A photograph of two Fox Chase doctors standing in a hallway and looking at a file together.

The Role of a Pulmonologist in Cancer Care

  • Your medical team at Fox Chase Cancer Center will have a diverse group of specialists to see to all aspects of your cancer care. It can include oncologists, surgeons, pathologists, radiologists, and nursing staff. You may also have a pulmonologist. Here’s what you need to know about this specialty.

    Q: What is a pulmonologist?

    A:   Pulmonologists are physicians who focus on respiratory system health. They specialize in the diagnosis and management of disorders of this system, which includes the lungs, upper airways, thoracic cavity, and chest wall. Pulmonologists at Fox Chase diagnose and manage cancers that involve the respiratory system.

    “A pulmonologist specializes in the health of the lungs,” explained Christopher Manley, MD, Director, Interventional Pulmonology at Fox Chase Cancer Center.  

    Q: Why might I need a pulmonologist?

    A:  If you have a lung nodule or lung cancer, a pulmonologist will be part of your care team. People who have cancer that started somewhere else in the body but has moved—or metastasized—to the lungs will see this specialist too. Pulmonologists play a pivotal role in the diagnosis, staging, and treatment of cancer in the lungs. They are also involved in managing any lung conditions that arise, such as fluid buildup and airway blockages.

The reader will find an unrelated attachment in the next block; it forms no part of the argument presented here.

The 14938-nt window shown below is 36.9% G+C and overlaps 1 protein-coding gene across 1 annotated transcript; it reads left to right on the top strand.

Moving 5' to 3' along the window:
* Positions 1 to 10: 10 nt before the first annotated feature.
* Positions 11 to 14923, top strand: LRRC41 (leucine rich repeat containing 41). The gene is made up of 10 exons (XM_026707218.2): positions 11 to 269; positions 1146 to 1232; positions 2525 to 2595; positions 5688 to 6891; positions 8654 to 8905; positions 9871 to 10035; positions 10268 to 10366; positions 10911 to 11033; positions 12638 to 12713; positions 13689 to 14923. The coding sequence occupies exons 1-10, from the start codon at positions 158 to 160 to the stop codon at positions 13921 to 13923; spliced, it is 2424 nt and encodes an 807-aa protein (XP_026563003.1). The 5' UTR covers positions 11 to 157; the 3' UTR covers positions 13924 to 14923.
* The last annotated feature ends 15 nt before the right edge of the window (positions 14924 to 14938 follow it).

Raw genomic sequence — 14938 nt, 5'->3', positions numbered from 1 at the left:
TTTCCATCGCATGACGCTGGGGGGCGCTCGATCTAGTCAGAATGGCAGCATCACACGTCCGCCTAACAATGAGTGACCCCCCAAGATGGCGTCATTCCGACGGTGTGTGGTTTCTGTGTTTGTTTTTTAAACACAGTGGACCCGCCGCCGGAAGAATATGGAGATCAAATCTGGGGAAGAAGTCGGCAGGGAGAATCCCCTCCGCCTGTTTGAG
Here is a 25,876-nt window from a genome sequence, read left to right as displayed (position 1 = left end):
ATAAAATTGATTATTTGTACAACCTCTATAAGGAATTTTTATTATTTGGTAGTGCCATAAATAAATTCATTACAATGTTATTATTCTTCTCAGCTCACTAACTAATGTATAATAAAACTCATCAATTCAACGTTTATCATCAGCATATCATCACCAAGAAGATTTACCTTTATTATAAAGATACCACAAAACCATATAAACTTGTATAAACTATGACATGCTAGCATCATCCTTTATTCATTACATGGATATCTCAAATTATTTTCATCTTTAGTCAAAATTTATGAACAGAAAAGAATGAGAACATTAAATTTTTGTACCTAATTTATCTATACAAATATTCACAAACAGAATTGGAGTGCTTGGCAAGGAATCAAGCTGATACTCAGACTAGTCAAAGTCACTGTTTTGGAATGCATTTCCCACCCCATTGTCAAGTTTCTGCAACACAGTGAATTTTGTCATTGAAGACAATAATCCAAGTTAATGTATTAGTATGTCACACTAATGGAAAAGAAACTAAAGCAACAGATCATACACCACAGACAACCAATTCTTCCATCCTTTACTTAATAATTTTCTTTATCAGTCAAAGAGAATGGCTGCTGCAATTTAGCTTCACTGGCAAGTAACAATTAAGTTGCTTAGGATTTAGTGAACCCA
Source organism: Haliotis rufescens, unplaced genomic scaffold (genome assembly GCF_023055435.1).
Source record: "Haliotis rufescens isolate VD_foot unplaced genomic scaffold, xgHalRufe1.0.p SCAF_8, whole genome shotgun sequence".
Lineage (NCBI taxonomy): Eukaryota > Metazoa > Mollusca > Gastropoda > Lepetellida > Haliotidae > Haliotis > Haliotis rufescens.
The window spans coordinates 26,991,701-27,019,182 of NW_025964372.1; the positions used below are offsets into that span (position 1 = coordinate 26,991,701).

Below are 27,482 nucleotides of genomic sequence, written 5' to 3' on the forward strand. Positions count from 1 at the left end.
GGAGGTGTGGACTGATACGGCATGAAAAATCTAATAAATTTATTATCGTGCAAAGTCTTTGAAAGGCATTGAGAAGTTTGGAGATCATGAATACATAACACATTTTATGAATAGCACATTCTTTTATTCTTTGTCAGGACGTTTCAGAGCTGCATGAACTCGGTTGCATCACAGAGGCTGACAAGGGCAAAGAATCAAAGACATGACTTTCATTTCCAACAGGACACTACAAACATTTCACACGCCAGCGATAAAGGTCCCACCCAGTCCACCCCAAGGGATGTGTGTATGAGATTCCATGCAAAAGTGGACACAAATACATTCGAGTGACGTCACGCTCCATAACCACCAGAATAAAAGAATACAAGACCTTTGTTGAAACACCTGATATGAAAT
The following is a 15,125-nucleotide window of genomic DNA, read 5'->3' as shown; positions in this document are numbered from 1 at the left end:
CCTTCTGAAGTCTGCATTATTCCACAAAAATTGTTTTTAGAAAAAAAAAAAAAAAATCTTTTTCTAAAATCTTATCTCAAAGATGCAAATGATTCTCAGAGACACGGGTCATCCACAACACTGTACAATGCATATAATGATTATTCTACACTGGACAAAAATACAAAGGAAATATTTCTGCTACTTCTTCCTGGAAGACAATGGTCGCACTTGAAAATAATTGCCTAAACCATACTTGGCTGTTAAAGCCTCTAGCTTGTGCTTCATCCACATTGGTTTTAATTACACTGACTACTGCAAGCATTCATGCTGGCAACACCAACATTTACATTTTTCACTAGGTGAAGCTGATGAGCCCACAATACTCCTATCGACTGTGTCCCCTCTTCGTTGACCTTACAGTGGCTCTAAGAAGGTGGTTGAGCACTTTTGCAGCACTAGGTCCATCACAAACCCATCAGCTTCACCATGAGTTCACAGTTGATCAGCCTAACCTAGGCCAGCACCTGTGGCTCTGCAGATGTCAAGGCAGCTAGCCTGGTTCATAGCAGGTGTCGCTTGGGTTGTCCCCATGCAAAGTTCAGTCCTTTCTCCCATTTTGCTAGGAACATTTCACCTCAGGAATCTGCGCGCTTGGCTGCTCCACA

“It’s important to remember that lung cancer or cancer that has moved to the lungs is are very complex diseases that requires the attention of someone who knows the lungs well,” Manley said. 

    Q: What is an interventional pulmonologist?

    A:  Interventional pulmonologists like Dr. Manley have advanced medical training that allows them to perform minimally invasive techniques to diagnose, stage, and treat lung cancer and its complications.  

    For instance, if a patient has shortness of breath or a nodule in the airway, an interventional pulmonologist can use a minimally invasive procedure (instead of opening up the chest) to take a sample of mucus or tissue for testing. Bronchoscopy is one such procedure. Airway stents—small tubes that help keep airways open—can also be inserted during a bronchoscopy.

    Interventional pulmonologists also use minimally invasive techniques to ease symptoms in patients who have tumors that obstruct large portions of the lungs and to manage fluid buildup around the lungs.

    Q: How are pulmonologists involved for the duration of care?

    A:  Like other cancer specialists, pulmonologists are constantly keeping track of your care, and follow patients at multiple points throughout a patient’s treatment journey. This is true even if you don’t see them regularly.

    “The pulmonologist typically stays on through the course of a patient’s cancer treatment in case we need to manage any other respiratory-related issues, such as respiratory failure, which may come up from either the cancer or its treatment,” Manley said. “We can also help manage noncancerous issues that a patient may have, such as emphysema or an infection.”